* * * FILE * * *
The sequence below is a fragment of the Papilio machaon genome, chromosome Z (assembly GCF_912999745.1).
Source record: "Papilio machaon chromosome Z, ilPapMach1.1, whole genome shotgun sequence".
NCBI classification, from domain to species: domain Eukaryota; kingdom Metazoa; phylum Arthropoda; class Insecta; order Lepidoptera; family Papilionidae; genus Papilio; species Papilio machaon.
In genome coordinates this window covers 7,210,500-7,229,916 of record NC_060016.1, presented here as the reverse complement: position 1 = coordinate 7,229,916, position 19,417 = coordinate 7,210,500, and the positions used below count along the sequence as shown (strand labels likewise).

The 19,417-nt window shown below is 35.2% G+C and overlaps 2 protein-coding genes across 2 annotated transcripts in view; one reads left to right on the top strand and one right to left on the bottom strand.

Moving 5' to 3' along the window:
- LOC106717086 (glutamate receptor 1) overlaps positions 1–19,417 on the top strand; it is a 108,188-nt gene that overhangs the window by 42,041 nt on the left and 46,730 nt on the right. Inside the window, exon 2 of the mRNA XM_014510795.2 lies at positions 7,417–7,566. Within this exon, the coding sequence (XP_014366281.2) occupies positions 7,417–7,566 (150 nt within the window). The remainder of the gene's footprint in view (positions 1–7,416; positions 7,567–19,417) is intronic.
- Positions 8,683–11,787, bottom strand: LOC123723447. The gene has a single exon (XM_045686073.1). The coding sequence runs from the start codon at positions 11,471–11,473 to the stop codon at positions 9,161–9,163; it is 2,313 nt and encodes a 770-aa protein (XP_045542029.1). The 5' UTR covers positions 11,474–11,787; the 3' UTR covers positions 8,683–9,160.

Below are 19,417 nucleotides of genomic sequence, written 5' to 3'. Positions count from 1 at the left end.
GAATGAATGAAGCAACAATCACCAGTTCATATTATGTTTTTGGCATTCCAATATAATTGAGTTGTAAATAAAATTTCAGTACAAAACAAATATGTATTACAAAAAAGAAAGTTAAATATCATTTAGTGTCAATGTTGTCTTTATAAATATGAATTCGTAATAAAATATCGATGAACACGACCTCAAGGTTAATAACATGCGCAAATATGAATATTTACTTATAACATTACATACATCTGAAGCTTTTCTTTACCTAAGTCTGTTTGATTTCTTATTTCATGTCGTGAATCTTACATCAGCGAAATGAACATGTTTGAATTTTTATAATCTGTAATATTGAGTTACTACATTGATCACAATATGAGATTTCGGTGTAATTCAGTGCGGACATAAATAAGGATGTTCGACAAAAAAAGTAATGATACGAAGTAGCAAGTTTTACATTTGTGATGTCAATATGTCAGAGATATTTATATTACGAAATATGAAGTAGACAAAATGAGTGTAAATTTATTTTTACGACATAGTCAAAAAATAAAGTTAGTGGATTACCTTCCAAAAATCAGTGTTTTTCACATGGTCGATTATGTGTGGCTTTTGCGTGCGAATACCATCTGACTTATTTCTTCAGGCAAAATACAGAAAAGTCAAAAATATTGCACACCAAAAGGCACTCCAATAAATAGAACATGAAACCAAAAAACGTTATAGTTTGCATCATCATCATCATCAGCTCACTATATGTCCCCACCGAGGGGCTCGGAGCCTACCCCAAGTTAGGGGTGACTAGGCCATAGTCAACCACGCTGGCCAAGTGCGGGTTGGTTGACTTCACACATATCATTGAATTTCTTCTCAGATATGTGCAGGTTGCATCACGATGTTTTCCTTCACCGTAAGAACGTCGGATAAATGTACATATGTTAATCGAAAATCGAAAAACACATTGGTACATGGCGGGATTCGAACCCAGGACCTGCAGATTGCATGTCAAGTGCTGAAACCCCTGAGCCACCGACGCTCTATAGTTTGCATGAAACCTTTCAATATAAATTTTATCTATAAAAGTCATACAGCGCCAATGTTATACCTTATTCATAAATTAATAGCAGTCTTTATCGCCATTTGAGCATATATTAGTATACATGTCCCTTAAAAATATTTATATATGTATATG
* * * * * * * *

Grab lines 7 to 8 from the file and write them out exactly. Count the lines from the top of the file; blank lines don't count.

- LOC106717086 (glutamate receptor 1) overlaps positions 1–19,417 on the top strand; it is a 108,188-nt gene that overhangs the window by 42,041 nt on the left and 46,730 nt on the right. Inside the window, exon 2 of the mRNA XM_014510795.2 lies at positions 7,417–7,566. Within this exon, the coding sequence (XP_014366281.2) occupies positions 7,417–7,566 (150 nt within the window). The remainder of the gene's footprint in view (positions 1–7,416; positions 7,567–19,417) is intronic.
- Positions 8,683–11,787, bottom strand: LOC123723447. The gene has a single exon (XM_045686073.1). The coding sequence runs from the start codon at positions 11,471–11,473 to the stop codon at positions 9,161–9,163; it is 2,313 nt and encodes a 770-aa protein (XP_045542029.1). The 5' UTR covers positions 11,474–11,787; the 3' UTR covers positions 8,683–9,160.